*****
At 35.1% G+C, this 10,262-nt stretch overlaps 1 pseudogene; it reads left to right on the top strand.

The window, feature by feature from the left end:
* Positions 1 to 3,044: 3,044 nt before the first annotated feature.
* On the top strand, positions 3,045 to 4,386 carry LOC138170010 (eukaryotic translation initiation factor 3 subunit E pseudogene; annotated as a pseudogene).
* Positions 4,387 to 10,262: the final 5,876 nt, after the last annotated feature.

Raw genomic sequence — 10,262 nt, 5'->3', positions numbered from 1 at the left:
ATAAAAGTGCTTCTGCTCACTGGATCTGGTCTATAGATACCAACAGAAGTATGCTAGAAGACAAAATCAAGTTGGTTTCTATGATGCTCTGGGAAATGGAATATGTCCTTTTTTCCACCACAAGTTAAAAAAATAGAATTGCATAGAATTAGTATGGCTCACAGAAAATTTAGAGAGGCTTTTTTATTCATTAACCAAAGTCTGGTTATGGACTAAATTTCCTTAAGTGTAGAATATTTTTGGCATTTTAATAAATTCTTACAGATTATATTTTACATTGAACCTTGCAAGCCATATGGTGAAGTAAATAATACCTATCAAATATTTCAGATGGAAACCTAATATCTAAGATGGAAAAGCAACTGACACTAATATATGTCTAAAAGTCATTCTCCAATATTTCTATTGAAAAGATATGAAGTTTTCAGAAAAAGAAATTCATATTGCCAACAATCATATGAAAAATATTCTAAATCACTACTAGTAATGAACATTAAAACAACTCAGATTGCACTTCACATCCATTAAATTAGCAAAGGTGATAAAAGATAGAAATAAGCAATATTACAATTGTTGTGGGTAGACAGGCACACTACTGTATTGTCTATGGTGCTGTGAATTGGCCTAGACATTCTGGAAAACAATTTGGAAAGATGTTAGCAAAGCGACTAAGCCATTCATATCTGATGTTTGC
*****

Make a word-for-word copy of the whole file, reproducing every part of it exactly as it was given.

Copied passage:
At 35.1% G+C, this 10,262-nt stretch overlaps 1 pseudogene; it reads left to right on the top strand.

The window, feature by feature from the left end:
* Positions 1 to 3,044: 3,044 nt before the first annotated feature.
* On the top strand, positions 3,045 to 4,386 carry LOC138170010 (eukaryotic translation initiation factor 3 subunit E pseudogene; annotated as a pseudogene).
* Positions 4,387 to 10,262: the final 5,876 nt, after the last annotated feature.

Raw genomic sequence — 10,262 nt, 5'->3', positions numbered from 1 at the left:
ATAAAAGTGCTTCTGCTCACTGGATCTGGTCTATAGATACCAACAGAAGTATGCTAGAAGACAAAATCAAGTTGGTTTCTATGATGCTCTGGGAAATGGAATATGTCCTTTTTTCCACCACAAGTTAAAAAAATAGAATTGCATAGAATTAGTATGGCTCACAGAAAATTTAGAGAGGCTTTTTTATTCATTAACCAAAGTCTGGTTATGGACTAAATTTCCTTAAGTGTAGAATATTTTTGGCATTTTAATAAATTCTTACAGATTATATTTTACATTGAACCTTGCAAGCCATATGGTGAAGTAAATAATACCTATCAAATATTTCAGATGGAAACCTAATATCTAAGATGGAAAAGCAACTGACACTAATATATGTCTAAAAGTCATTCTCCAATATTTCTATTGAAAAGATATGAAGTTTTCAGAAAAAGAAATTCATATTGCCAACAATCATATGAAAAATATTCTAAATCACTACTAGTAATGAACATTAAAACAACTCAGATTGCACTTCACATCCATTAAATTAGCAAAGGTGATAAAAGATAGAAATAAGCAATATTACAATTGTTGTGGGTAGACAGGCACACTACTGTATTGTCTATGGTGCTGTGAATTGGCCTAGACATTCTGGAAAACAATTTGGAAAGATGTTAGCAAAGCGACTAAGCCATTCATATCTGATGTTTGC